The parable of the Good Samaritan is about healing. In the first place, the healing act is directed towards an individual. However, there is also another aspect of the story. The parable must be seen in the light of the hate and conflict between Jews and Samaritans at the time of Jesus. Compare this parable to other stories about Samaritans: John 4:1-42; Luke 9:51-56. We are invited to the task of repairing broken relationships between two particular groups.

Luke 10:25-37 is often considered to be the biblical justification of charity work, but it is more than this. The Samaritan does not perform a simple, charitable action. Rather, he enacts what we might call "liberative action"; that is, a combination of aid and a kind of help which makes it possible for the man who was fallen into the hands of robbers to walk again by himself. Samaritan diakonia, or service to others, is an option for life; it is a support for those who have fallen and lie half-dead by the roadside of history, so that they may be liberated and be able to enjoy life in its fullness, the abundant life which comes from God.

Seeing - having compassion - acting

In what way does the Samaritan react to the man fallen into the hands of robbers? He "saw him", "he was moved with pity" and "he went to him" (10:33-34). All three steps are important. First, it is impossible to help without first seeing those in need. We are not able to detect those who suffer just by studying statistics or by reading reports. They are real persons in flesh and blood. Therefore, it is indispensable to see. Second, we are told that the Samaritan was moved by pity (10:33). However, the word "pity" is a pallid translation of the original Greek (esplangchnisthe) that means being shaken in the depths of the womb. Compassion goes beyond pity; it bridges the gap between perception and effective action. This brings us to the third point: The Samaritan "went to him". It is only when all three actions have been taken that the Samaritan can do what is required.

It should be noticed that Jesus´ healing ministry is sometimes described as "compassion". One example is Matthew 9:35-38: "When he saw the crowds, he had compassion for them, because they were harassed and helpless, like sheep without a shepherd" (9:36). Jesus´ compassion is not just a sentimental attitude of concern, but one that results from personal contact with the poor and the oppressed. His compassion functions as social awareness and is translated into mission (compare Matthew 10:1-16). We need to see people in need in order to be shaken from our complacency. We need to learn to see the crowds as Jesus saw them - with eyes of compassion. Indifference and apathy have no place in the Christian life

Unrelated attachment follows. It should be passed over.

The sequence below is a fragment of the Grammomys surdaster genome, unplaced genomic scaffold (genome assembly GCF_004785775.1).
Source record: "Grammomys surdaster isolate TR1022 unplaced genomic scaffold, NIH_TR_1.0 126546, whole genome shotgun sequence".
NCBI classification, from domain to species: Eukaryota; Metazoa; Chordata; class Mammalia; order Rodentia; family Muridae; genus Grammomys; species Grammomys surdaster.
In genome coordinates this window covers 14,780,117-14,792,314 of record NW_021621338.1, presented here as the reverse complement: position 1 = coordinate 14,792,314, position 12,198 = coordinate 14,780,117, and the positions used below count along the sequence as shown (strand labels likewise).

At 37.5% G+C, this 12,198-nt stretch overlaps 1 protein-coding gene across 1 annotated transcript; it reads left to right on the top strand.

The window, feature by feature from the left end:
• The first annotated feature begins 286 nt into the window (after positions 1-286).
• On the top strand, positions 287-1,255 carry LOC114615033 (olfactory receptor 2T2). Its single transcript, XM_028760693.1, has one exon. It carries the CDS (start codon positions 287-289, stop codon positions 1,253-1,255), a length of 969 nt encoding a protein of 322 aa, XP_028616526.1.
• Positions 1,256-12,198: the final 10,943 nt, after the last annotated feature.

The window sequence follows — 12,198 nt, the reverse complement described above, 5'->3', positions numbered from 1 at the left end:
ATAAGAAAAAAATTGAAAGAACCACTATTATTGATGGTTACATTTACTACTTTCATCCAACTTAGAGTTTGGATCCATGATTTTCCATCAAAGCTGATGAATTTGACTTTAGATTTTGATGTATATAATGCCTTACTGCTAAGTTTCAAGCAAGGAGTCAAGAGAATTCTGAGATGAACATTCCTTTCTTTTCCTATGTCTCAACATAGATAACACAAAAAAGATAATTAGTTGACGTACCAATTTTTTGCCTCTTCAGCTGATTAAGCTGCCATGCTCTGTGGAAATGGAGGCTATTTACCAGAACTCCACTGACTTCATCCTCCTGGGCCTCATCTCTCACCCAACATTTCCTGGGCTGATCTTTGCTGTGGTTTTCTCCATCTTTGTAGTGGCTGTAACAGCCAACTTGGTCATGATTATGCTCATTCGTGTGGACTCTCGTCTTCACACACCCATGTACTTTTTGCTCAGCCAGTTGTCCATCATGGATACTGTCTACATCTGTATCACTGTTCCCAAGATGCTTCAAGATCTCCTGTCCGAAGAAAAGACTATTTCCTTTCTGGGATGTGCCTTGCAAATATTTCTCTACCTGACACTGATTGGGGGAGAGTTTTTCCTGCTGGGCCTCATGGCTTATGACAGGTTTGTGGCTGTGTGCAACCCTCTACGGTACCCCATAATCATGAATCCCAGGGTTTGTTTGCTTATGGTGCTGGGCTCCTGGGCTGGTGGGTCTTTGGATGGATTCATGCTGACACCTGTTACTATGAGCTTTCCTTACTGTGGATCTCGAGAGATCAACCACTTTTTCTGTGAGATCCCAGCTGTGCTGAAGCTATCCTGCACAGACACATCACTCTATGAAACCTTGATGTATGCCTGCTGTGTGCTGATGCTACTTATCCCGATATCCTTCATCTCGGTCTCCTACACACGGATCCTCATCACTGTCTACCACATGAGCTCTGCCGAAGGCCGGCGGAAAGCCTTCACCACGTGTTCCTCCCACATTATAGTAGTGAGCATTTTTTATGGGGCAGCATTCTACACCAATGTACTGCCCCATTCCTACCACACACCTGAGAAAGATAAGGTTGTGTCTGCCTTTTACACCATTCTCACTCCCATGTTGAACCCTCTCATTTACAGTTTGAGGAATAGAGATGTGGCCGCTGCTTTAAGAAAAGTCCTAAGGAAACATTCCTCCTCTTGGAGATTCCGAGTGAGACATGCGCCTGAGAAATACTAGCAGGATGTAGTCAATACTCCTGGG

The divine love

The Samaritan has often been interpreted as a symbol of Christ. He has been seen as the good shepherd (John 10). This interpretation is supported by the fact that Jesus is called "Samaritan" in John 8:48. Perhaps more interesting is another resemblance between Jesus and the Samaritan. On his way to Jericho, Jesus met a blind beggar who shouted "Jesus, Son of David, have mercy on me!" Jesus stood still - and healed the man (Luke 18,35-43). Similarly, the Samaritan did not pass by on that same road, but stopped, thereby indicating that divine love is always on the alert. It can never be postponed.

For further reflection

This parable illustrates that the imagination is invited to move from the pattern of Jesus´ story to discover how to act faithfully in a new situation. The final statement is "Go and do likewise" (10:37). The mandate is not "Go and do exactly the same" as the Samaritan did in the story. It is decidedly not "Go and do whatever you want". The term "likewise" implies that Christians should be faithful to the story of Jesus, yet creative in applying it to their own contexts and the specific needs of those around them. How, then, are we faithfully to apply the text?